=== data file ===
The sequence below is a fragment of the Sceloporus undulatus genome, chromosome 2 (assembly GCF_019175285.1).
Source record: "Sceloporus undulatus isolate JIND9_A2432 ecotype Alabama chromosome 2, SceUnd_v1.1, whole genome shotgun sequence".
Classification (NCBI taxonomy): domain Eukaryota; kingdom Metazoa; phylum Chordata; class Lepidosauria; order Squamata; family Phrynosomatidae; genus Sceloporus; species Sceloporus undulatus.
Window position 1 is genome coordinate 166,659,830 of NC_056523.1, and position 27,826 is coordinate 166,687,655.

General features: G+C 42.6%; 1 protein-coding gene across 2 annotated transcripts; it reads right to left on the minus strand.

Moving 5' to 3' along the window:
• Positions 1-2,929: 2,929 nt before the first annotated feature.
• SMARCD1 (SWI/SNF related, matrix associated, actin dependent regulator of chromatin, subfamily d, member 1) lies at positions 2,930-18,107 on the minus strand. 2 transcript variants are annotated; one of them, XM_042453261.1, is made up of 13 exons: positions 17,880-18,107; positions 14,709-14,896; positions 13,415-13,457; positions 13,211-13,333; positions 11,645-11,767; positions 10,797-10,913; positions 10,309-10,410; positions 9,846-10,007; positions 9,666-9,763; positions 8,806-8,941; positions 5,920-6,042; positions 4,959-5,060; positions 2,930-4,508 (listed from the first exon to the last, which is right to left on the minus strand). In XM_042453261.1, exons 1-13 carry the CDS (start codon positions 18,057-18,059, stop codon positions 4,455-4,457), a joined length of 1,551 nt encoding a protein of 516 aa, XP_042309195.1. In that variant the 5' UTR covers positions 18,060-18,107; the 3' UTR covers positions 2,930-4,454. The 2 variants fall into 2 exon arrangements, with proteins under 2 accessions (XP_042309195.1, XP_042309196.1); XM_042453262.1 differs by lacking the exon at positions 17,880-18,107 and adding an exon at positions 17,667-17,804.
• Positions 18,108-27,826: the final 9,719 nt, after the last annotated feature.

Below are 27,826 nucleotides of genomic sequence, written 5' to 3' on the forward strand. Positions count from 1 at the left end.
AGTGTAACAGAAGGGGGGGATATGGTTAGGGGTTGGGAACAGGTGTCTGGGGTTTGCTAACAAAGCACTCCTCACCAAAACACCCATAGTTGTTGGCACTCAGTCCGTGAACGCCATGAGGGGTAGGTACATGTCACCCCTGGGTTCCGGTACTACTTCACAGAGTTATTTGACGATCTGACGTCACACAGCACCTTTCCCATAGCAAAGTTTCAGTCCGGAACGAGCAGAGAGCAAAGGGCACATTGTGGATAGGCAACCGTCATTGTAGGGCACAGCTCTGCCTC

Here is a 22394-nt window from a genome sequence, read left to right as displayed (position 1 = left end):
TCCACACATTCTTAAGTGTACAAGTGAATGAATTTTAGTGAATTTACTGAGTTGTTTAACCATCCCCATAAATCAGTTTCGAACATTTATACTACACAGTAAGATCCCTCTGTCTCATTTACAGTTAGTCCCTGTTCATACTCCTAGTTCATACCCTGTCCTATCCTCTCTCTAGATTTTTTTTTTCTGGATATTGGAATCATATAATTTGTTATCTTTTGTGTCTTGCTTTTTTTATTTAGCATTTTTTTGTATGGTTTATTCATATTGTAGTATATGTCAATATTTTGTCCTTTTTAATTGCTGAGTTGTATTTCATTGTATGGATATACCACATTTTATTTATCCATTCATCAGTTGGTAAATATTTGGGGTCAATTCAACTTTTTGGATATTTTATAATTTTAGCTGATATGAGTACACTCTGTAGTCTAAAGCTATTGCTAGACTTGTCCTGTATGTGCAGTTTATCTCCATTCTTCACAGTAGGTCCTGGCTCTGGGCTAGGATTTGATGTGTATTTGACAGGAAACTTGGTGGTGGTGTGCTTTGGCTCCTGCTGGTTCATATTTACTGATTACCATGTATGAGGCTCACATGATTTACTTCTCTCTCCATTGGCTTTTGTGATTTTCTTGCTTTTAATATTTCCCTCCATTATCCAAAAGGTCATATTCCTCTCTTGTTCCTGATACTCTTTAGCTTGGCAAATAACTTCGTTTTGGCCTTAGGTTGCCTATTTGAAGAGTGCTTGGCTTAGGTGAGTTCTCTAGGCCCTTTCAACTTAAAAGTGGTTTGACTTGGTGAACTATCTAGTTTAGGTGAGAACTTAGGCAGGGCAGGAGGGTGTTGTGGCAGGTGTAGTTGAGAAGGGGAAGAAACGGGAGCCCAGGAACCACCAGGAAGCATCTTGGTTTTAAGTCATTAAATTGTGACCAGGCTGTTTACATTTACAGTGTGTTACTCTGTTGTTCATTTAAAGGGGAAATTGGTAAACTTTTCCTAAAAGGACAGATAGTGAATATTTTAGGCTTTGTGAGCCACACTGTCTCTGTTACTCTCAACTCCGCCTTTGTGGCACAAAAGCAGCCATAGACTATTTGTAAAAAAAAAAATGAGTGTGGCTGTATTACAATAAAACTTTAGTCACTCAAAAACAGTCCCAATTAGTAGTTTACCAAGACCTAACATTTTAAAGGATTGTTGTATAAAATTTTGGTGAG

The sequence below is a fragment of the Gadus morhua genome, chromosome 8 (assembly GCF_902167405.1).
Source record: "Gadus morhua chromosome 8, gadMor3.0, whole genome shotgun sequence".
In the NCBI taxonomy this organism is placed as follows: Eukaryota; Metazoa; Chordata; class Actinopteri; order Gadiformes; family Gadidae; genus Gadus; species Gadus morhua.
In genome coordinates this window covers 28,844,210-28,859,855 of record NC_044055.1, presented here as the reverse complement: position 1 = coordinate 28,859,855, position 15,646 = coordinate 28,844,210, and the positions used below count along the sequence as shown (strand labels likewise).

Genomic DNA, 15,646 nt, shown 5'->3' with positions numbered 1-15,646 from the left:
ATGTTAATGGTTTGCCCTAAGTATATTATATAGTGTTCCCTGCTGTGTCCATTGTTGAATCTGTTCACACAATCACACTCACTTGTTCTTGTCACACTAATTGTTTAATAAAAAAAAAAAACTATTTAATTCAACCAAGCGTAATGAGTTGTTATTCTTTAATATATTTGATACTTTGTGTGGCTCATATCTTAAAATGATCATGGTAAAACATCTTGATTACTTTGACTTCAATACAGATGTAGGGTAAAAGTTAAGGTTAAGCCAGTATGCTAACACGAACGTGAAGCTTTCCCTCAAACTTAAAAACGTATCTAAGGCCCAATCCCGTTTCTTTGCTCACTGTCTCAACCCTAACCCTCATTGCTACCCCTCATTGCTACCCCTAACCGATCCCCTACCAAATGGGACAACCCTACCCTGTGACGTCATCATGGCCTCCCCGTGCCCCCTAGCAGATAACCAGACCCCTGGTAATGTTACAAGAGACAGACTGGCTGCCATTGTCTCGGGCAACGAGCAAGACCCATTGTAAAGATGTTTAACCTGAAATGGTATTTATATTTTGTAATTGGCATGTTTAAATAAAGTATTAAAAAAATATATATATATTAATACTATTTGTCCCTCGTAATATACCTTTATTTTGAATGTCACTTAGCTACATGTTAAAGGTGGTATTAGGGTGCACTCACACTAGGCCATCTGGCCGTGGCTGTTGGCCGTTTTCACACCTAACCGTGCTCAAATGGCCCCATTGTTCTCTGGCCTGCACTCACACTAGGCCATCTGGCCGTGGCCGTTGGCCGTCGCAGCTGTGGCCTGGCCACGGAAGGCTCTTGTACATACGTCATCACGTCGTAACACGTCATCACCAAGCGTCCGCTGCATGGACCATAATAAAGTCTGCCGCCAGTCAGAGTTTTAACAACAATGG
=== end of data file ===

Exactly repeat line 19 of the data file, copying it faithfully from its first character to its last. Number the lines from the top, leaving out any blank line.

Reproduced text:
ATGTTAATGGTTTGCCCTAAGTATATTATATAGTGTTCCCTGCTGTGTCCATTGTTGAATCTGTTCACACAATCACACTCACTTGTTCTTGTCACACTAATTGTTTAATAAAAAAAAAAAACTATTTAATTCAACCAAGCGTAATGAGTTGTTATTCTTTAATATATTTGATACTTTGTGTGGCTCATATCTTAAAATGATCATGGTAAAACATCTTGATTACTTTGACTTCAATACAGATGTAGGGTAAAAGTTAAGGTTAAGCCAGTATGCTAACACGAACGTGAAGCTTTCCCTCAAACTTAAAAACGTATCTAAGGCCCAATCCCGTTTCTTTGCTCACTGTCTCAACCCTAACCCTCATTGCTACCCCTCATTGCTACCCCTAACCGATCCCCTACCAAATGGGACAACCCTACCCTGTGACGTCATCATGGCCTCCCCGTGCCCCCTAGCAGATAACCAGACCCCTGGTAATGTTACAAGAGACAGACTGGCTGCCATTGTCTCGGGCAACGAGCAAGACCCATTGTAAAGATGTTTAACCTGAAATGGTATTTATATTTTGTAATTGGCATGTTTAAATAAAGTATTAAAAAAATATATATATATTAATACTATTTGTCCCTCGTAATATACCTTTATTTTGAATGTCACTTAGCTACATGTTAAAGGTGGTATTAGGGTGCACTCACACTAGGCCATCTGGCCGTGGCTGTTGGCCGTTTTCACACCTAACCGTGCTCAAATGGCCCCATTGTTCTCTGGCCTGCACTCACACTAGGCCATCTGGCCGTGGCCGTTGGCCGTCGCAGCTGTGGCCTGGCCACGGAAGGCTCTTGTACATACGTCATCACGTCGTAACACGTCATCACCAAGCGTCCGCTGCATGGACCATAATAAAGTCTGCCGCCAGTCAGAGTTTTAACAACAATGG